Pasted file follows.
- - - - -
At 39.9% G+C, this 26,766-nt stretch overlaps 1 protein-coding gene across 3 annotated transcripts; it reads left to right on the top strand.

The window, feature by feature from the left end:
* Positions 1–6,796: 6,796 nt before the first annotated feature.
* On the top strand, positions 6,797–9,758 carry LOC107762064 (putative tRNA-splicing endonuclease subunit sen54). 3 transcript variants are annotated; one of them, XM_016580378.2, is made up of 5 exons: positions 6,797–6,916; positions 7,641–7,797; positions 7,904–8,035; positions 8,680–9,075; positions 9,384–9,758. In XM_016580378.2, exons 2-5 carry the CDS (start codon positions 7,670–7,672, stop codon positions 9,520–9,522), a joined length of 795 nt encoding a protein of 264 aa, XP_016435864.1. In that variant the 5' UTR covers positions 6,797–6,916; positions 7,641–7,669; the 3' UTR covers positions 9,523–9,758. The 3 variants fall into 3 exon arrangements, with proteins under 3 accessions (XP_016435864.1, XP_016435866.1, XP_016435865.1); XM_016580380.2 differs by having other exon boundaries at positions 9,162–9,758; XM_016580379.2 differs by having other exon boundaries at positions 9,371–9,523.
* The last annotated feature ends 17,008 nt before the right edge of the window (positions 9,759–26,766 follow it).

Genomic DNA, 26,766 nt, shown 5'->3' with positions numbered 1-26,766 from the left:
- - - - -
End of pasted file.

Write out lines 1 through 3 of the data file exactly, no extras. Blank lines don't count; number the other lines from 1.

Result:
At 39.9% G+C, this 26,766-nt stretch overlaps 1 protein-coding gene across 3 annotated transcripts; it reads left to right on the top strand.

The window, feature by feature from the left end:
* Positions 1–6,796: 6,796 nt before the first annotated feature.